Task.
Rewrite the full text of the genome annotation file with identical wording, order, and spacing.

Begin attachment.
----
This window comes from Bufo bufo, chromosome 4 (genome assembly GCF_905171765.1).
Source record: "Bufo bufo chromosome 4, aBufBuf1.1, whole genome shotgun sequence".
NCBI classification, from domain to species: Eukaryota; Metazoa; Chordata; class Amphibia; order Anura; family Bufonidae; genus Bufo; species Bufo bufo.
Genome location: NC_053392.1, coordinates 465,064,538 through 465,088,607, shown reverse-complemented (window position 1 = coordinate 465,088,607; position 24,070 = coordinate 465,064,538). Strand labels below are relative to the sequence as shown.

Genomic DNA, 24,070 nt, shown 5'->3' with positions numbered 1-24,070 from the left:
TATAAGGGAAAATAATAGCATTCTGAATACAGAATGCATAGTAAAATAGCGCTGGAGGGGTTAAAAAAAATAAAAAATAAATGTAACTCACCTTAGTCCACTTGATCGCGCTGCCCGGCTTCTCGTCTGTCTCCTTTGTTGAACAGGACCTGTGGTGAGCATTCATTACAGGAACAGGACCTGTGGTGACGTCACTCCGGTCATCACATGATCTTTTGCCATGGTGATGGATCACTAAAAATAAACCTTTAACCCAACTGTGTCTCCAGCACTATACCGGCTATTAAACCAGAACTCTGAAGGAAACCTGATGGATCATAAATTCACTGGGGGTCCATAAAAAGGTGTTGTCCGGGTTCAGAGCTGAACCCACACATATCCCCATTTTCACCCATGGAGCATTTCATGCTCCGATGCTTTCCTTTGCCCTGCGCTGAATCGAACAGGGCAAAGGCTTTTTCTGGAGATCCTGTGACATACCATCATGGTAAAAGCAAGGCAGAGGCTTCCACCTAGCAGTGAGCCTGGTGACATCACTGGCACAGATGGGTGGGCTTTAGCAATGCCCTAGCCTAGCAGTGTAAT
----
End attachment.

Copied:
This window comes from Bufo bufo, chromosome 4 (genome assembly GCF_905171765.1).
Source record: "Bufo bufo chromosome 4, aBufBuf1.1, whole genome shotgun sequence".
NCBI classification, from domain to species: Eukaryota; Metazoa; Chordata; class Amphibia; order Anura; family Bufonidae; genus Bufo; species Bufo bufo.
Genome location: NC_053392.1, coordinates 465,064,538 through 465,088,607, shown reverse-complemented (window position 1 = coordinate 465,088,607; position 24,070 = coordinate 465,064,538). Strand labels below are relative to the sequence as shown.

Genomic DNA, 24,070 nt, shown 5'->3' with positions numbered 1-24,070 from the left:
TATAAGGGAAAATAATAGCATTCTGAATACAGAATGCATAGTAAAATAGCGCTGGAGGGGTTAAAAAAAATAAAAAATAAATGTAACTCACCTTAGTCCACTTGATCGCGCTGCCCGGCTTCTCGTCTGTCTCCTTTGTTGAACAGGACCTGTGGTGAGCATTCATTACAGGAACAGGACCTGTGGTGACGTCACTCCGGTCATCACATGATCTTTTGCCATGGTGATGGATCACTAAAAATAAACCTTTAACCCAACTGTGTCTCCAGCACTATACCGGCTATTAAACCAGAACTCTGAAGGAAACCTGATGGATCATAAATTCACTGGGGGTCCATAAAAAGGTGTTGTCCGGGTTCAGAGCTGAACCCACACATATCCCCATTTTCACCCATGGAGCATTTCATGCTCCGATGCTTTCCTTTGCCCTGCGCTGAATCGAACAGGGCAAAGGCTTTTTCTGGAGATCCTGTGACATACCATCATGGTAAAAGCAAGGCAGAGGCTTCCACCTAGCAGTGAGCCTGGTGACATCACTGGCACAGATGGGTGGGCTTTAGCAATGCCCTAGCCTAGCAGTGTAAT